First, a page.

Data protection officers have a number of jobs to do as the GDPR approaches, including conducting internal data protection assessments to ensure that all matters of data compliance are up-to-date. They should serve as expert advisors to the highest level of management about their obligations under the new law, with advanced knowledge of how to carry out data protection.

It might be work investing in some external assessments like we do with security in the form of “pen tests.”

Chief information officer (CIO) and chief information security officer (CISO)

These roles generally deal with keeping a company’s data safe and making sure that it is being exploited to improve business functions and processes. To prepare for the GDPR, CISOs will:

  • Define your GDPR requirements in your company’s overall security strategy
  • Take responsibility for cybersecurity, including monitoring access to personal data and data breach reporting
  • Limit the access of personal data to authorized employees

Meanwhile, CIOs will typically focus on fulfilling data subjects’ new rights, laid out in article three of the GDPR. These include:

  • The right to provide and revoke consent for processing personal data
  • The right to correct, export and transfer information
  • The right to be forgotten

The CIO does need to have a plan to fully understand where data is stored and which applications and services use it in order to execute on the obligations above.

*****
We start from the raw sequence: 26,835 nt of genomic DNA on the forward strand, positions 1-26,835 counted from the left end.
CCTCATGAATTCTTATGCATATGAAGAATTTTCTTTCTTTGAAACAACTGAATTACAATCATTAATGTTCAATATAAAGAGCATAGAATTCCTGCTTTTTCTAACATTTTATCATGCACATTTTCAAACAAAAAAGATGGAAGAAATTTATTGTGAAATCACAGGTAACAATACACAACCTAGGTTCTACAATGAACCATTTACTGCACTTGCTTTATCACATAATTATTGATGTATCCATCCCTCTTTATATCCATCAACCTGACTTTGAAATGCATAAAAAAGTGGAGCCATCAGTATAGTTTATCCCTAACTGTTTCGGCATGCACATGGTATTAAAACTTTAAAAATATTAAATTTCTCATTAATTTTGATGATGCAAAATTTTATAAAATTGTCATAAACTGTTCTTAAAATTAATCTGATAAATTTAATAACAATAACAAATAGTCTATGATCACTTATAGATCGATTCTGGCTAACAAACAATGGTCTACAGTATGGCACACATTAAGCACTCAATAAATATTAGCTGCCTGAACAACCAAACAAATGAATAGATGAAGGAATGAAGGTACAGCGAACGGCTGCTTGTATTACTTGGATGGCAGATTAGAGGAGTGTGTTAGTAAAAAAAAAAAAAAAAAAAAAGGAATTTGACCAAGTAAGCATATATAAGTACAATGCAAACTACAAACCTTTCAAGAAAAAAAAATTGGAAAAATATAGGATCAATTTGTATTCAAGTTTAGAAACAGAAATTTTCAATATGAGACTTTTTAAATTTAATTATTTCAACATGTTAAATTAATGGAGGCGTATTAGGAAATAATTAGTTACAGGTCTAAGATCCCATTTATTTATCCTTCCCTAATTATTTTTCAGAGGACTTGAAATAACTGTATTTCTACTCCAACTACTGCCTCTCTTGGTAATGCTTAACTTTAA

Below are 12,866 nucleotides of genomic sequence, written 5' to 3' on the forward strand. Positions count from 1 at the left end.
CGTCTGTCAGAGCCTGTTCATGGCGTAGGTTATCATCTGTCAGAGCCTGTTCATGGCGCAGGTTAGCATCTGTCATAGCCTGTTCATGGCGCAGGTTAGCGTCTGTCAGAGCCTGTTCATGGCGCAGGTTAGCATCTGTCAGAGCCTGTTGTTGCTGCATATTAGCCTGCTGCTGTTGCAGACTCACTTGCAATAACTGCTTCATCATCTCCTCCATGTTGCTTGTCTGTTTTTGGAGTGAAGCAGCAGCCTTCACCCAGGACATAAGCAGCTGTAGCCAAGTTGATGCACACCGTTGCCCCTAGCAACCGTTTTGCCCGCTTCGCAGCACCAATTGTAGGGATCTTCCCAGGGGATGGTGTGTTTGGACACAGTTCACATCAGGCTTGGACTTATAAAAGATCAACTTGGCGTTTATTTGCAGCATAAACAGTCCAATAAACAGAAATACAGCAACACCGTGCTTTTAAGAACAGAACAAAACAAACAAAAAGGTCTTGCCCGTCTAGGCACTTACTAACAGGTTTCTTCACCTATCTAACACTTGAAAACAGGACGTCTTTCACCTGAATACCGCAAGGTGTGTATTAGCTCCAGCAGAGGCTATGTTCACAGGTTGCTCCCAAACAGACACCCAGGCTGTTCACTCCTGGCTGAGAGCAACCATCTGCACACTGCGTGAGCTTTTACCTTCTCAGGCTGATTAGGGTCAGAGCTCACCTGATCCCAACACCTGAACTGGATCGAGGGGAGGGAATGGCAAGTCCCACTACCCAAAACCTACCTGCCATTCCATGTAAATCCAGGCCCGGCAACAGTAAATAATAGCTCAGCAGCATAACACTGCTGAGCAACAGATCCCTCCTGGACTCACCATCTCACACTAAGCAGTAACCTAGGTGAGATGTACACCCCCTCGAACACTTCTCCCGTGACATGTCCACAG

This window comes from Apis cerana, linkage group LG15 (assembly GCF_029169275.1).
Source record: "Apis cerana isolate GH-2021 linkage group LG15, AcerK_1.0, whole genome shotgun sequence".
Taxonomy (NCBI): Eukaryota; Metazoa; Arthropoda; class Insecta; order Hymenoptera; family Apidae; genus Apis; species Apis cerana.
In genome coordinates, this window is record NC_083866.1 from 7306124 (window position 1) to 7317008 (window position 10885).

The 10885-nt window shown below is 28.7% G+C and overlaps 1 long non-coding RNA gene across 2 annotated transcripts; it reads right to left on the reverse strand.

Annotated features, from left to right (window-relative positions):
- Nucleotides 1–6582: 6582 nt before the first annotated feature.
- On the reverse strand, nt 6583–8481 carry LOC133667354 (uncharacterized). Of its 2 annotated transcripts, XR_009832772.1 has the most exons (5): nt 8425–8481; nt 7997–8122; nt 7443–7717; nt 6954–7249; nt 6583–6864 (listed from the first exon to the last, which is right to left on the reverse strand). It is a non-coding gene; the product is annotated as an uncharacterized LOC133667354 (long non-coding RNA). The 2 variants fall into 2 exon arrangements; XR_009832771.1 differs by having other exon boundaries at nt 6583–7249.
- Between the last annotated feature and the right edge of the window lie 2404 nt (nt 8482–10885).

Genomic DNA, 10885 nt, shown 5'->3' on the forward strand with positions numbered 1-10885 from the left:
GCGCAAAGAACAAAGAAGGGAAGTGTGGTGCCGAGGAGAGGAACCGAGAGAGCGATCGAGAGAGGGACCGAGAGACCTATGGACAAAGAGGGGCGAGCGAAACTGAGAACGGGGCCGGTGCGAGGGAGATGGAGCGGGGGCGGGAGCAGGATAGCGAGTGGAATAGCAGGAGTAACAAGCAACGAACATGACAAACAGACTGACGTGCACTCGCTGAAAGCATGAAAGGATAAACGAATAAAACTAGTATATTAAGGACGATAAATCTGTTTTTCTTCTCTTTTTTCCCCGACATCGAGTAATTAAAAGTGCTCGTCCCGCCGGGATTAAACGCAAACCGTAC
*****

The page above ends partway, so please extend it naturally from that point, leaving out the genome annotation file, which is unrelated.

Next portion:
Final thoughts

Regardless of titles and roles, organizations adhering to the GDPR must establish comprehensive programs to address these key areas of data protection. The more automated these programs are, and the more they’re integrated with existing business applications and audit and compliance tools, the more effective and cost-efficient they will be.

Find out more about turning GDPR compliance into a growth opportunity.

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Christine Ashton

About Christine Ashton

Christine is global chief digital officer, Digital Office ERP Cloud at SAP. Her focus is to work with CxOs to reimagine strategy and business practices. She works with senior executives to plan their “AI-first” digital transformation road map enabled by intelligent ERP and public cloud. Notably, Christine is recognized in Computer Weekly’s 2017’s Most Influential Women In IT – Top 100 list.

Why Strategic Plans Need Multiple Futures

By Dan Wellers, Kai Goerlich, and Stephanie Overby , Kai Goerlich and Stephanie Overby